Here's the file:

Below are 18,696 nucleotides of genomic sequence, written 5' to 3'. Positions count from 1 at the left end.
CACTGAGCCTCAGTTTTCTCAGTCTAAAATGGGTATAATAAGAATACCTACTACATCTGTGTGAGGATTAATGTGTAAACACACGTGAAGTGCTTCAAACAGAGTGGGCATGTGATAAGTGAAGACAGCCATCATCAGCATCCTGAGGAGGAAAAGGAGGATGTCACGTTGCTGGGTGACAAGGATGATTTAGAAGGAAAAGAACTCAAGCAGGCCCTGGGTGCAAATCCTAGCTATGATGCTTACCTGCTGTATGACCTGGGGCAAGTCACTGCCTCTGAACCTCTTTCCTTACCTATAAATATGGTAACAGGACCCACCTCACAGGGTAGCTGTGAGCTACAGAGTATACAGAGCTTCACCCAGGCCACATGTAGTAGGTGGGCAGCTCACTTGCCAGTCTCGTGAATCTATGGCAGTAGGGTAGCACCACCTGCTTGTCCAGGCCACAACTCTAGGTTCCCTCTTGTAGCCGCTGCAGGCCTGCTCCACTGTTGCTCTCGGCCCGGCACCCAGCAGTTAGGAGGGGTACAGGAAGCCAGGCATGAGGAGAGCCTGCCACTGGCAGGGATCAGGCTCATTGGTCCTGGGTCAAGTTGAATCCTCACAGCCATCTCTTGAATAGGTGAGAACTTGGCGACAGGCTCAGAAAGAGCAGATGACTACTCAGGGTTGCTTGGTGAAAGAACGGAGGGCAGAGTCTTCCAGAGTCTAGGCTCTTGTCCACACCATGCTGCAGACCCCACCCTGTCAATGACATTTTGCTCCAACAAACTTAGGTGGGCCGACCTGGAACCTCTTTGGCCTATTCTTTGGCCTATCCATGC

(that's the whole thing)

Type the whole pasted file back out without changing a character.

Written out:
Below are 18,696 nucleotides of genomic sequence, written 5' to 3'. Positions count from 1 at the left end.
CACTGAGCCTCAGTTTTCTCAGTCTAAAATGGGTATAATAAGAATACCTACTACATCTGTGTGAGGATTAATGTGTAAACACACGTGAAGTGCTTCAAACAGAGTGGGCATGTGATAAGTGAAGACAGCCATCATCAGCATCCTGAGGAGGAAAAGGAGGATGTCACGTTGCTGGGTGACAAGGATGATTTAGAAGGAAAAGAACTCAAGCAGGCCCTGGGTGCAAATCCTAGCTATGATGCTTACCTGCTGTATGACCTGGGGCAAGTCACTGCCTCTGAACCTCTTTCCTTACCTATAAATATGGTAACAGGACCCACCTCACAGGGTAGCTGTGAGCTACAGAGTATACAGAGCTTCACCCAGGCCACATGTAGTAGGTGGGCAGCTCACTTGCCAGTCTCGTGAATCTATGGCAGTAGGGTAGCACCACCTGCTTGTCCAGGCCACAACTCTAGGTTCCCTCTTGTAGCCGCTGCAGGCCTGCTCCACTGTTGCTCTCGGCCCGGCACCCAGCAGTTAGGAGGGGTACAGGAAGCCAGGCATGAGGAGAGCCTGCCACTGGCAGGGATCAGGCTCATTGGTCCTGGGTCAAGTTGAATCCTCACAGCCATCTCTTGAATAGGTGAGAACTTGGCGACAGGCTCAGAAAGAGCAGATGACTACTCAGGGTTGCTTGGTGAAAGAACGGAGGGCAGAGTCTTCCAGAGTCTAGGCTCTTGTCCACACCATGCTGCAGACCCCACCCTGTCAATGACATTTTGCTCCAACAAACTTAGGTGGGCCGACCTGGAACCTCTTTGGCCTATTCTTTGGCCTATCCATGC